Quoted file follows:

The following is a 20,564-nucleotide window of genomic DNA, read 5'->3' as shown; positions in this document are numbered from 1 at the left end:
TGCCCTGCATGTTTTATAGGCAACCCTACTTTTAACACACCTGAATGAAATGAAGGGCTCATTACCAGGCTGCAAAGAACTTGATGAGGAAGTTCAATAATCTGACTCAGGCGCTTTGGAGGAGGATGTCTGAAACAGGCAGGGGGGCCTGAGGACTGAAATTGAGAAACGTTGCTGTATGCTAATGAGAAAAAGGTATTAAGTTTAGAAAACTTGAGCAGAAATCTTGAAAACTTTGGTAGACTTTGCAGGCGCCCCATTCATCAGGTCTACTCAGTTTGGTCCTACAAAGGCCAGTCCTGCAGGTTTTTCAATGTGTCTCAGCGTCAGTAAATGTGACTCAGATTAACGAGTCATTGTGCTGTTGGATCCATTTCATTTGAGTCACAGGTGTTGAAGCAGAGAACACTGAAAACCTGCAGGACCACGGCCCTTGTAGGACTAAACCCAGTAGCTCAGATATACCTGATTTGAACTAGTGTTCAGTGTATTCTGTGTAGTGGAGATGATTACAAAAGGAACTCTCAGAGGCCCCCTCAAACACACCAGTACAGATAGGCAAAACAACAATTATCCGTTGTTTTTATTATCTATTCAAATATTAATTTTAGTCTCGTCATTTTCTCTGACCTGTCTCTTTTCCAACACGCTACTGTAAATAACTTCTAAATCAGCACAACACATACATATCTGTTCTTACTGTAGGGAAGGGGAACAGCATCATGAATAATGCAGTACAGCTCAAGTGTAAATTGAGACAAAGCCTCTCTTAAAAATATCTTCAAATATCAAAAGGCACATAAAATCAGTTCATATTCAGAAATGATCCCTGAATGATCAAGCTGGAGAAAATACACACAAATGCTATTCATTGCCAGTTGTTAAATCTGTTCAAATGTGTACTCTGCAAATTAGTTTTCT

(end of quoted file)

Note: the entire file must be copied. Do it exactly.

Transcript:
The following is a 20,564-nucleotide window of genomic DNA, read 5'->3' as shown; positions in this document are numbered from 1 at the left end:
TGCCCTGCATGTTTTATAGGCAACCCTACTTTTAACACACCTGAATGAAATGAAGGGCTCATTACCAGGCTGCAAAGAACTTGATGAGGAAGTTCAATAATCTGACTCAGGCGCTTTGGAGGAGGATGTCTGAAACAGGCAGGGGGGCCTGAGGACTGAAATTGAGAAACGTTGCTGTATGCTAATGAGAAAAAGGTATTAAGTTTAGAAAACTTGAGCAGAAATCTTGAAAACTTTGGTAGACTTTGCAGGCGCCCCATTCATCAGGTCTACTCAGTTTGGTCCTACAAAGGCCAGTCCTGCAGGTTTTTCAATGTGTCTCAGCGTCAGTAAATGTGACTCAGATTAACGAGTCATTGTGCTGTTGGATCCATTTCATTTGAGTCACAGGTGTTGAAGCAGAGAACACTGAAAACCTGCAGGACCACGGCCCTTGTAGGACTAAACCCAGTAGCTCAGATATACCTGATTTGAACTAGTGTTCAGTGTATTCTGTGTAGTGGAGATGATTACAAAAGGAACTCTCAGAGGCCCCCTCAAACACACCAGTACAGATAGGCAAAACAACAATTATCCGTTGTTTTTATTATCTATTCAAATATTAATTTTAGTCTCGTCATTTTCTCTGACCTGTCTCTTTTCCAACACGCTACTGTAAATAACTTCTAAATCAGCACAACACATACATATCTGTTCTTACTGTAGGGAAGGGGAACAGCATCATGAATAATGCAGTACAGCTCAAGTGTAAATTGAGACAAAGCCTCTCTTAAAAATATCTTCAAATATCAAAAGGCACATAAAATCAGTTCATATTCAGAAATGATCCCTGAATGATCAAGCTGGAGAAAATACACACAAATGCTATTCATTGCCAGTTGTTAAATCTGTTCAAATGTGTACTCTGCAAATTAGTTTTCT